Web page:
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Conversations with the Inspiring Jacqulyn Whang

Today we’d like to introduce you to Jacqulyn Whang.

Jacqulyn, let’s start with your story. We’d love to hear how you got started and how the journey has been so far.
Growing up as a first generation Korean-immigrant family, I have always felt like an imposter to this country. To make matters worse, the public education institutions were not a welcoming center of diversity, but rather, I fell out of the system. My passion for education began in my trial. In high school, I was deeply depressed, tangled in ripple effects of trauma I experienced as a child and trying to find my way into girlhood adolescence. My self-expression was found in the underground rap culture, obsessively listening to Wu-Tang, Rass Kass, Dead Prez, and the playlist goes on. Rap and hip-hop awakened me to the power of my voice, and since then, I’ve been committed to sharing this love for the arts with youth. I have a special heart for young folks who consider themselves outcasts in culture, mainstream euro-centric communities, and weirdos.

My relationship with music and the arts not only provided me a space of refuge and inclusion but empowered me to create room for my in mainstream American culture. As I became awakened to my new citizenship, I also began my journey as an advocate for youth, arts education, and community development.

The personal passion for creative education and compassionate classrooms and schools was put into action my first few years of teaching. I started in North East Los Angeles and the journey brings me to here now in Compton. Throughout my years as a teacher, I learned to balance my stress and anxieties through yoga. As I begin to transition more into an advocate and community organizer, I begin to see the importance of doing the work on yourself before anything else.

Great, so let’s dig a little deeper into the story – has it been an easy path overall and if not, what were the challenges you’ve had to overcome?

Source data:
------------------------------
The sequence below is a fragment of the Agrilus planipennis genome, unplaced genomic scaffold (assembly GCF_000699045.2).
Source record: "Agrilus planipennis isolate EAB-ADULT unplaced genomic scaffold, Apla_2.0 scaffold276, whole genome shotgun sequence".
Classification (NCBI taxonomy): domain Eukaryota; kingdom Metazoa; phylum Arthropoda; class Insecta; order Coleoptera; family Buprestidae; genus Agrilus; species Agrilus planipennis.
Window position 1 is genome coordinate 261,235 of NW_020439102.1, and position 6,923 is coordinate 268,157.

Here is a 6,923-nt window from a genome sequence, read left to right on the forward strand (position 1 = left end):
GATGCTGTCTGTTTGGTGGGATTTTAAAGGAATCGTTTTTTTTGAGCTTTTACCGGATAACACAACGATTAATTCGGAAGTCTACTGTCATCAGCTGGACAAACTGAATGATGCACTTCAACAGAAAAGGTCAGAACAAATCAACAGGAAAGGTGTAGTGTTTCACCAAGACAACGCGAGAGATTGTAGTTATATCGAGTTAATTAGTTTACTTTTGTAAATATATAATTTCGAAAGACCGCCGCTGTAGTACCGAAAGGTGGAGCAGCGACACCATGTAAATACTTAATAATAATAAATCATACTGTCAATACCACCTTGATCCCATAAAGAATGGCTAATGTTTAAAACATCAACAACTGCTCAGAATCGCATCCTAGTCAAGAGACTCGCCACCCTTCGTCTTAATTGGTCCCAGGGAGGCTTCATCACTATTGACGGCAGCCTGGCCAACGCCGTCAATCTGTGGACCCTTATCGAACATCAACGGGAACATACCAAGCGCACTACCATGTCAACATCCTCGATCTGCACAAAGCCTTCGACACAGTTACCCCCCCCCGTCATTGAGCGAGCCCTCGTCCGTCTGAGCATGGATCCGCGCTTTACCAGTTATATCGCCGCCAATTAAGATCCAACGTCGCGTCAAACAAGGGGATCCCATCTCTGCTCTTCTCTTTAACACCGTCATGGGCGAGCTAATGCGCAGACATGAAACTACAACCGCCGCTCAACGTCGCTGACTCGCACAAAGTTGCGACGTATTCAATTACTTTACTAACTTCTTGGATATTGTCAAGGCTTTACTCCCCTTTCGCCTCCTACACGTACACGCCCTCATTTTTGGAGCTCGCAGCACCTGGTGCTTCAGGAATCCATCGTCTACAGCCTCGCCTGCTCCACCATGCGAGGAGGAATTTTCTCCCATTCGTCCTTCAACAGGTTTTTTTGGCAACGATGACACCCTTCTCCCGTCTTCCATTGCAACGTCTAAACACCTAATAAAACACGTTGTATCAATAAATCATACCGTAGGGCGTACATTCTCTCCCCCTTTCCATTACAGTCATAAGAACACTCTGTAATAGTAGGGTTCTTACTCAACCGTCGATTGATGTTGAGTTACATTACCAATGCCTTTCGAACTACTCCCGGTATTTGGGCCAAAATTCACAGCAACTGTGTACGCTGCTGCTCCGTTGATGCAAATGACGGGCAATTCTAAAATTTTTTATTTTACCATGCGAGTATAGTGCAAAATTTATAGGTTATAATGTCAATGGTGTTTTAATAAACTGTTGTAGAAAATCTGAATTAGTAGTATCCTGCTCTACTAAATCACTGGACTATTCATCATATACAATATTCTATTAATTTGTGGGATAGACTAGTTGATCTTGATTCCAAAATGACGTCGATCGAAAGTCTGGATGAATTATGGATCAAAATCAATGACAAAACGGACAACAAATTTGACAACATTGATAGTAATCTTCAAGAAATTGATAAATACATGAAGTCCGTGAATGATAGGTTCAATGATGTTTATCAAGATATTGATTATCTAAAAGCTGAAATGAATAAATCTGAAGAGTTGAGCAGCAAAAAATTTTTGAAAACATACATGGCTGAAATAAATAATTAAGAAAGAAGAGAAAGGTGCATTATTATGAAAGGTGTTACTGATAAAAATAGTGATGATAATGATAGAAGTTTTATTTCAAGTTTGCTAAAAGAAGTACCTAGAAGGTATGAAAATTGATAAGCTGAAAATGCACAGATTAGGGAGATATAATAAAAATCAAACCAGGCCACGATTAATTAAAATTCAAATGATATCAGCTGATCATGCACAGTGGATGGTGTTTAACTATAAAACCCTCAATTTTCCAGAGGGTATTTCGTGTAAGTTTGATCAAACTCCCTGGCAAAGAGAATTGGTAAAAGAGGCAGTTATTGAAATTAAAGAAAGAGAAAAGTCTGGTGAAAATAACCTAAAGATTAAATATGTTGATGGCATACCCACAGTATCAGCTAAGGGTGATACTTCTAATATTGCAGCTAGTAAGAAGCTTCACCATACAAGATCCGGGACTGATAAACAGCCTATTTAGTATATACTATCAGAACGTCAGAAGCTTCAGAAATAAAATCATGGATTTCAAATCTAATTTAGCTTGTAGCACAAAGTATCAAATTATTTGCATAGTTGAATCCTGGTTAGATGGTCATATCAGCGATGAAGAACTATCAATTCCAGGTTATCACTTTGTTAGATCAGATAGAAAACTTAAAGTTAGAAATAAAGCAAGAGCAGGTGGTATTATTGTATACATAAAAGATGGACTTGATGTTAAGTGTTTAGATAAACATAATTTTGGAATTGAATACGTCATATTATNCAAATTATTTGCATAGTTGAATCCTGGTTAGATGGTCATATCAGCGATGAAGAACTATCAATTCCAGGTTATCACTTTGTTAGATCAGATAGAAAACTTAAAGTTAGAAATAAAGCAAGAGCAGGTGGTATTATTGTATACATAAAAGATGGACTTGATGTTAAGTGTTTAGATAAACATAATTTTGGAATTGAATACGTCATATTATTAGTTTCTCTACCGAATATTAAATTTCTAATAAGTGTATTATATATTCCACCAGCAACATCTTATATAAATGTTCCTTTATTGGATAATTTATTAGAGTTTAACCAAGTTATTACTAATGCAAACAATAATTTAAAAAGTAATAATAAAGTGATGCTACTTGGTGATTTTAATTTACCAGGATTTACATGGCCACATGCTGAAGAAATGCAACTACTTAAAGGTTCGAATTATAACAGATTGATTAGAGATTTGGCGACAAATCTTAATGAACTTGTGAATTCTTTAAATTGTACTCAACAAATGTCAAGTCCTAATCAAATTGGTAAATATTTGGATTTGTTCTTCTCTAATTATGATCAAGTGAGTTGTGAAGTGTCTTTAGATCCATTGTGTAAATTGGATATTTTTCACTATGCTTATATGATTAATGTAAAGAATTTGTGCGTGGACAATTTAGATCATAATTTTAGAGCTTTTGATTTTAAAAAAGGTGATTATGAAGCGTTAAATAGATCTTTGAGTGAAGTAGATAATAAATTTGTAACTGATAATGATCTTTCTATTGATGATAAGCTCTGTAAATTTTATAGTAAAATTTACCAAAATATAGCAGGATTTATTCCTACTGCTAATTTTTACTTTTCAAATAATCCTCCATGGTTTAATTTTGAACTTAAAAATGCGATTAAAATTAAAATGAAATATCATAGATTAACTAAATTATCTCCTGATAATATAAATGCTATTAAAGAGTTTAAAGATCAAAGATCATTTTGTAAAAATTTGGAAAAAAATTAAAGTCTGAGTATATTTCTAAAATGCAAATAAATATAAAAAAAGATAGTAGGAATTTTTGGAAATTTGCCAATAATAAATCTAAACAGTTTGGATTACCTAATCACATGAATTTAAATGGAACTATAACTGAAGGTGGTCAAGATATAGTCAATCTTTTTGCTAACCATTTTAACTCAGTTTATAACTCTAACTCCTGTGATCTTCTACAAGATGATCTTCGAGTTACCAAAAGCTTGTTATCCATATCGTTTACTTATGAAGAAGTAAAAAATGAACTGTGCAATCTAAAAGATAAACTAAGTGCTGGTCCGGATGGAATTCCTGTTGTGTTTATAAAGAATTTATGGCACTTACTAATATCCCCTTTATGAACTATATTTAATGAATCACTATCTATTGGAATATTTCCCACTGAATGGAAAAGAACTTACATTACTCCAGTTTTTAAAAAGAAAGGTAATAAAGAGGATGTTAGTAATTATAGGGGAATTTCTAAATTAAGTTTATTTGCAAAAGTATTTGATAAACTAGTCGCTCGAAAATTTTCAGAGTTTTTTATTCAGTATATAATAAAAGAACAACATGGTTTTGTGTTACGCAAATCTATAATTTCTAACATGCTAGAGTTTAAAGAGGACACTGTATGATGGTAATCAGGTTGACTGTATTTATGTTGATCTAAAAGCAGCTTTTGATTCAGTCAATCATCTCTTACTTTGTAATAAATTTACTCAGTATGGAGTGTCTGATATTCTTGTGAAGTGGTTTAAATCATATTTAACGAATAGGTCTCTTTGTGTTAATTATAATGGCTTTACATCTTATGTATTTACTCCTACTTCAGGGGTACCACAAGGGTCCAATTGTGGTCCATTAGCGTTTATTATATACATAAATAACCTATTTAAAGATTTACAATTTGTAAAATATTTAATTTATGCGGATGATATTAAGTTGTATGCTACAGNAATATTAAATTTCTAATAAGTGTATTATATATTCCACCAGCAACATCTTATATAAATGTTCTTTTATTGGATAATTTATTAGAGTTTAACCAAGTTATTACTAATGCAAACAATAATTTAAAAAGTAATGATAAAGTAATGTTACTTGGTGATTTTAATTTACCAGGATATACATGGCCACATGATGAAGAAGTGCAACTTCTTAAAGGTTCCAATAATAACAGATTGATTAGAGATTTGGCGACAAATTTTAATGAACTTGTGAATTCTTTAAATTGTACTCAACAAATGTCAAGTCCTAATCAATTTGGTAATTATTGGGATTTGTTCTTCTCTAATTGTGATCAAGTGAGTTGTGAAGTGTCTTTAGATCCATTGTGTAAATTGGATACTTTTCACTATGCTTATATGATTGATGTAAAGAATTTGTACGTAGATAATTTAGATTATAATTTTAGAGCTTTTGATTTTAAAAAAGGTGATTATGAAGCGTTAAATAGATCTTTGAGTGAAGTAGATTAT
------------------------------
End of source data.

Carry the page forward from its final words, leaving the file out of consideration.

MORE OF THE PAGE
It has not been a smooth road and still is not, but I like to think of myself as built for this. My advice would is that the greatest lesson for me in any situation has been to learn to listen to myself. The problem at hand may be a personal or systematic issue, but in either case, I still turn inward first and as myself what I can personally learn about myself first. Then, after assessing my own disposition and feelings, I begin to analyze the external circumstances, which inevitably are the factors that may not be easily changed and mostly cannot be changed alone.

Please tell us more about your work, what you are currently focused on and most proud of.
When strangers ask me what I do, I tell them I am a high school teacher… and I do yoga… and poetry… and I am also an elected union rep for my school. It is a challenge to explain to people what I do because I have a lot of facets. One day, I can dress in dress pants and coat for school and the next day, I’ll wear cozy gear for yoga; and the next some A1 to a friend’s art event. I play a lot of roles just as a teacher; many of us do—hence, the strikes. I am on the Instructional Leadership Team, Union Representative, and School Site Council. However, my specialty is teaching and instruction, programming, and coalition building. My most recent project has been with a team to start up a film club at Centennial High in Compton, which is the school I teach in. The program aims to mentor and teach students the technical skills of film making and theoretical development and language building on representation and identity through the arts. We raised over 14K and was able to provide students with high-end equipment, such as cameras, voice recorders, and editing software!

My goal is in life is to work in leadership positions that create more ACCESS to our disenfranchised communities—access to quality education, quality health care, quality housing, and overall quality living. I am not a brand and don’t represent an organization, I am myself with a voice that speaks on concerns shared by a collective of communities.

What do you feel are the biggest barriers today to female leadership, in your industry or generally?
I don’t say I face many immediate barriers, but I small hurdles that aggravate my growth. I face is as a Korean-American woman. Many first assume that I am soft spoken, possibly because of my small frame, but I feel it deals with my identification as an Asian woman. I have been in talking and planning circles where I say something and it gets ignored, but when another person states the same comment, he or she is acknowledged. There are little come ups like that that don’t act much as an impediment but irritation. I think the biggest barriers is the data gap. The percentage of women in CEO positions and head of leadership is often rare. I see many women playing leadership roles, but rarely claiming the top seat executive. I would like to see more of that and represent that myself. We are clearly running the small pods of teams that run the organization/industry. Thus, we are fully capable of taking on the whole company, organization, cities, state, and nation.

Contact Info:

Image Credit:
Carmen Chan @carmenchan

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